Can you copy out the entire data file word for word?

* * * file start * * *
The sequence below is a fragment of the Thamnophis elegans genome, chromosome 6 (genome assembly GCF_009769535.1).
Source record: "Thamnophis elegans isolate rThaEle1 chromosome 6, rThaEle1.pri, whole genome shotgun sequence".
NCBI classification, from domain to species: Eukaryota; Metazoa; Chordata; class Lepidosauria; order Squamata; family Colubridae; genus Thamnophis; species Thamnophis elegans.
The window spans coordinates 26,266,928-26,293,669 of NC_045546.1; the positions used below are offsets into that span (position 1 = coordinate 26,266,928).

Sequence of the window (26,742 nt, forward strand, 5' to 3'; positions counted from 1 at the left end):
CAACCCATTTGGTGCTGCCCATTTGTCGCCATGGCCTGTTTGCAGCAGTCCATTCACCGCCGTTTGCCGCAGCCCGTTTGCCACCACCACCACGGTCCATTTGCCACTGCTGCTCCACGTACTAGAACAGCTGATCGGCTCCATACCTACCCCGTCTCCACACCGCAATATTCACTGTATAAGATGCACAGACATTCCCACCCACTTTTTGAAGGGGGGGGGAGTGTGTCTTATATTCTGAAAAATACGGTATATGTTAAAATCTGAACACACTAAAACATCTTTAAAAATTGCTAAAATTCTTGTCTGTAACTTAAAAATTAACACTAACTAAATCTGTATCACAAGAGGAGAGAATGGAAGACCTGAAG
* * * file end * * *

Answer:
The sequence below is a fragment of the Thamnophis elegans genome, chromosome 6 (genome assembly GCF_009769535.1).
Source record: "Thamnophis elegans isolate rThaEle1 chromosome 6, rThaEle1.pri, whole genome shotgun sequence".
NCBI classification, from domain to species: Eukaryota; Metazoa; Chordata; class Lepidosauria; order Squamata; family Colubridae; genus Thamnophis; species Thamnophis elegans.
The window spans coordinates 26,266,928-26,293,669 of NC_045546.1; the positions used below are offsets into that span (position 1 = coordinate 26,266,928).

Sequence of the window (26,742 nt, forward strand, 5' to 3'; positions counted from 1 at the left end):
CAACCCATTTGGTGCTGCCCATTTGTCGCCATGGCCTGTTTGCAGCAGTCCATTCACCGCCGTTTGCCGCAGCCCGTTTGCCACCACCACCACGGTCCATTTGCCACTGCTGCTCCACGTACTAGAACAGCTGATCGGCTCCATACCTACCCCGTCTCCACACCGCAATATTCACTGTATAAGATGCACAGACATTCCCACCCACTTTTTGAAGGGGGGGGGAGTGTGTCTTATATTCTGAAAAATACGGTATATGTTAAAATCTGAACACACTAAAACATCTTTAAAAATTGCTAAAATTCTTGTCTGTAACTTAAAAATTAACACTAACTAAATCTGTATCACAAGAGGAGAGAATGGAAGACCTGAAG